Harrisburg Jewish Home board sells senior care facility to real estate investment firm 

Non-profit senior care facility The Campus of the Jewish Home of Greater Harrisburg will be sold to New Jersey-based real estate investment firm, Tryko Partners. 

The board of The Campus of the Jewish Home of Greater Harrisburg announced the sale this week, citing a “persistent and increasing” gap between Medicaid reimbursement rates and the cost of caring for residents—challenges that were exacerbated by the pandemic. 

The Jewish Home also pointed to persistent staffing shortages, which have limited the number of residents the home has been able to accept. 

The sale includes the organization’s campus at 4000 Linglestown Road, Lower Paxton Township, consisting of the Jewish Home’s 138-bed skilled nursing facility and 58-unit personal care home, known as The Residence. 

“This was a very difficult decision,” said Richard Spiegelman, president of the Jewish Home Board. “Because of the significant fiscal challenges we have faced as a stand-alone facility, we decided the best option for residents of the Jewish Home and Residence and the staff was to sell the facility to an organization with the scale and resources to uphold the high standards we have followed for 40 years.” 

Tryko, which expects to complete the purchase of the property by March, currently owns 6,000 skilled nursing/assisted living beds across the country. The facilities are supported by Marquis Health Consulting Services, a nursing home consulting company. 

“The Jewish Home and Residence provides outstanding care for the Jewish community and larger population,” said Uri Kahanow, director of acquisitions at Tryko. “Our mission is to carry that forward and quickly earn the trust of residents, their families and the dedicated care team at the Jewish Home and Residence.”   

Pa. skilled nursing facilities given new guidance for reopening after a COVID-19 outbreak


The Pennsylvania Department of Health released updated guidance for when skilled nursing facilities can reopen to visitors and when they should test their staff and residents for COVID-19.

Secretary of Health Dr. Rachel Levine announced the recommendations on Thursday, noting that the state continues to practice a measured approach for reopening nursing homes.

The department’s updates on testing and compassionate care-giving follow recommendations from the Centers for Medicare and Medicaid Services.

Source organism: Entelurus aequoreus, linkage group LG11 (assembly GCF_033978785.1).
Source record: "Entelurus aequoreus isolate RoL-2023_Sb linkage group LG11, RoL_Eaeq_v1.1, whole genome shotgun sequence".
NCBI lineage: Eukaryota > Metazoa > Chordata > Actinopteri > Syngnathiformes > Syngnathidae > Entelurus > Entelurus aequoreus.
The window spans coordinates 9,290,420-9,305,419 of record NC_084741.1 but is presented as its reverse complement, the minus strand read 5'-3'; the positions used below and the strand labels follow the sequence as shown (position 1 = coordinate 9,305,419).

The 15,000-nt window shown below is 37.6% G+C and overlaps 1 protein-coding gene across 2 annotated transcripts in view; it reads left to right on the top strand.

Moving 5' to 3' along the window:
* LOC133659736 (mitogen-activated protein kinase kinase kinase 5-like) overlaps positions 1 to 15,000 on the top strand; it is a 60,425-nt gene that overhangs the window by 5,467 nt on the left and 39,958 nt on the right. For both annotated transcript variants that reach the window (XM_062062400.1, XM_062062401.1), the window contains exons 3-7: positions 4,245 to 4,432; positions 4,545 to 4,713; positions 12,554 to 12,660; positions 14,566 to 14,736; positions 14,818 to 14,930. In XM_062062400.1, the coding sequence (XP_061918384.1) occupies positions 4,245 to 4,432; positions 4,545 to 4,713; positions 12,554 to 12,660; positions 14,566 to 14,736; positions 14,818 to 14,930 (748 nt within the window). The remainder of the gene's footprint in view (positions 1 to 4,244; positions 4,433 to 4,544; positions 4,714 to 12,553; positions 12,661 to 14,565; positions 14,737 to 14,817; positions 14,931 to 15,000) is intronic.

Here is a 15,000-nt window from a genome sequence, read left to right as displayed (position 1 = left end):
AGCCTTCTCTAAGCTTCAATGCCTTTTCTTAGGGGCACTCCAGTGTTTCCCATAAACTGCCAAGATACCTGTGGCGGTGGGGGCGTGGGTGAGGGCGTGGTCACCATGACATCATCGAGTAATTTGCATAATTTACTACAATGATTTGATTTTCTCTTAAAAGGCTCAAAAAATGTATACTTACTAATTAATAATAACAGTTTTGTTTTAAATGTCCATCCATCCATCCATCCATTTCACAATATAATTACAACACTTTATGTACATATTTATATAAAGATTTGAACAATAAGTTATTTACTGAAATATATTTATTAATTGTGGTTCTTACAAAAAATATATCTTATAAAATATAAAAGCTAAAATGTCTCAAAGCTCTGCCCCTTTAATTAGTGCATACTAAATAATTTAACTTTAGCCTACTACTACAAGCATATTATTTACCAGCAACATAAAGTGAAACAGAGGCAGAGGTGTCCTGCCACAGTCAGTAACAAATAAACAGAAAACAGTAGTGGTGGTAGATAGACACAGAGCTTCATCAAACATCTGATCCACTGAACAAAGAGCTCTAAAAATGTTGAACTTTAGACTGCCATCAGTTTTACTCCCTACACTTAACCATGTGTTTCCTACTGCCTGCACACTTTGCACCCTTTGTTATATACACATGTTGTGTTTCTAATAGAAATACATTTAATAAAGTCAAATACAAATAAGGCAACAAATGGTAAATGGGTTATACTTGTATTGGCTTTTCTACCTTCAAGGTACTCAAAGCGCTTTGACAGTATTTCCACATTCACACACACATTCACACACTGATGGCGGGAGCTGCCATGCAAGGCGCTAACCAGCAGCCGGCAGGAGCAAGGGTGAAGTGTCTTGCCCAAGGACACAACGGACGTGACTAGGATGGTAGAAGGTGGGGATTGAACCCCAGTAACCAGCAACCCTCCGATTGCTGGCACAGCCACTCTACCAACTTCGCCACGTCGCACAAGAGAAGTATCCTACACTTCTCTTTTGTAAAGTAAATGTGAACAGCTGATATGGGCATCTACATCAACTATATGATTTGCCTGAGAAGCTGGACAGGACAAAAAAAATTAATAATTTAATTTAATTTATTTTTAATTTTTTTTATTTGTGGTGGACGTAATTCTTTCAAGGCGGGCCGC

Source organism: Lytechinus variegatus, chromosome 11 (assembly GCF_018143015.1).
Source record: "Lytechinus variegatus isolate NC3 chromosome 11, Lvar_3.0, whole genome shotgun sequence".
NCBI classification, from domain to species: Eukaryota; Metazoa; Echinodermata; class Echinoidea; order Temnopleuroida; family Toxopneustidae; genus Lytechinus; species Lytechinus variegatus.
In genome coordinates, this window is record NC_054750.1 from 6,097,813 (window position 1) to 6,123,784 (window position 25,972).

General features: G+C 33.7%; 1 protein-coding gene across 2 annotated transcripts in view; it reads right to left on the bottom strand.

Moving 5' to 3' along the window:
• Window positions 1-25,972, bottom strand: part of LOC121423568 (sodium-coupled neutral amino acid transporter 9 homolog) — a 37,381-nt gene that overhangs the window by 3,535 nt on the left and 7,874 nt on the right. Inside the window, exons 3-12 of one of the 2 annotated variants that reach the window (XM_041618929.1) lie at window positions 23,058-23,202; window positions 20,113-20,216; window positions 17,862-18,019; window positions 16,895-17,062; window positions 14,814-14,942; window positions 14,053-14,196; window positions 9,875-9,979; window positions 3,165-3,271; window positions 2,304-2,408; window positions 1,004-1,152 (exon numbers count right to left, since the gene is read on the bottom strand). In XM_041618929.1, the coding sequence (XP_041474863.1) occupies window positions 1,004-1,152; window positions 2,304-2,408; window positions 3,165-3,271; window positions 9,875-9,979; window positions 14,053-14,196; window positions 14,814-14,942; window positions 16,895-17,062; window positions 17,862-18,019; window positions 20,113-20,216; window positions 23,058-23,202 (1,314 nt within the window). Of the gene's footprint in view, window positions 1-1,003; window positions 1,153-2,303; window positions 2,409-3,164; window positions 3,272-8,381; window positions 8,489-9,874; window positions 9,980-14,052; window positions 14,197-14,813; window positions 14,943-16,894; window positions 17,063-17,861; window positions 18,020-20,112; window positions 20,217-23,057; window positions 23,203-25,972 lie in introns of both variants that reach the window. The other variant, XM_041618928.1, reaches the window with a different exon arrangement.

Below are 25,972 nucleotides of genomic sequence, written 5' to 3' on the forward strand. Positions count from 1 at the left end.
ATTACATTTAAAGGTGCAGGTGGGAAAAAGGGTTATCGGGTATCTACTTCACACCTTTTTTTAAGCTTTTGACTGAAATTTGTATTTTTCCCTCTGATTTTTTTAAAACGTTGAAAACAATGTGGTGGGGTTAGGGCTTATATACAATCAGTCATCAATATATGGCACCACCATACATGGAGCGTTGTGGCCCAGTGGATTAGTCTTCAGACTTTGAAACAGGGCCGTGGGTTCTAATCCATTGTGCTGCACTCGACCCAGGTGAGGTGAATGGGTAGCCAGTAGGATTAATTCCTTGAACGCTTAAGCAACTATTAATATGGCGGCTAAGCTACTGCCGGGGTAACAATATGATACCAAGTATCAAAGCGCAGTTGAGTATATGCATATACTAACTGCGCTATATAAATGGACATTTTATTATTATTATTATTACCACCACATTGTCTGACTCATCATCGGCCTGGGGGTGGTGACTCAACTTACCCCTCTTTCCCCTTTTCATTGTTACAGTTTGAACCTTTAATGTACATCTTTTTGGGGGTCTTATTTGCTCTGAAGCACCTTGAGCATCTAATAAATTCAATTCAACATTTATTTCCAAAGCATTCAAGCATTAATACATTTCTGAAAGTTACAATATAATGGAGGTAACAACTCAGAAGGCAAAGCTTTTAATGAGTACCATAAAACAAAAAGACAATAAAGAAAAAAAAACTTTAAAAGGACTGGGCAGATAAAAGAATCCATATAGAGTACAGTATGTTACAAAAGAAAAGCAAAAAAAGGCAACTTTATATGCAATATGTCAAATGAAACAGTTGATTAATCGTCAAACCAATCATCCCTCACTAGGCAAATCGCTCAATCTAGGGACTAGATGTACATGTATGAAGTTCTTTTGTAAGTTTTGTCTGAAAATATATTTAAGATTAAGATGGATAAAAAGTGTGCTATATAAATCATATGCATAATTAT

“We developed this guidance through collective input from stakeholders, interagency partners, industry leaders and facility representatives to allow safe caregiving, in addition to visitations with strong public health measures to balance the mental and physical well-being of Pennsylvania’s most vulnerable residents,” She said in a press release.

Prior to reopening the building to visitors, skilled nursing facilities must develop an implementation plan that includes plans for comprehensive testing, isolating or cohorting residents diagnosed with the virus, screening protocols, staffing and supplies, visitation and communal dining and activities.

Facilities with no new outbreaks among staff or residents for two weeks after implementing their plan can begin to allow visitors, prioritizing patients with diseases causing cognitive decline and residents expressing feelings of loneliness.

After six weeks with no new COVID-19 cases, facilities can resume conducting activities with residents, non-essential personnel are allowed to enter the facility with screening and indoor visitation is allowed in specific zones in the facility.

The updated guidance also asks skilled nursing facilities to give routine COVID-19 testing to asymptomatic residents and staff depending on the positivity rate of the virus in their county over the last seven days.

Facilities in counties with a low COVID-19 activity rate at 5% or lower, are asked to give routine testing to asymptomatic staff members every four weeks.

Facilities with moderate activity with a COVID-19 activity rate at 5% to 10% are encouraged to test asymptomatic residents with outside contact in the past two weeks and give weekly tests to asymptomatic staff.

Finally, facilities in counties with a percentage over 10% should give weekly testing to all asymptomatic residents with outside contact in the past two week and give routine tests to staff twice a week.

The guidance asks any facilities with an outbreak of the virus to begin universal testing for all staff and residents immediately.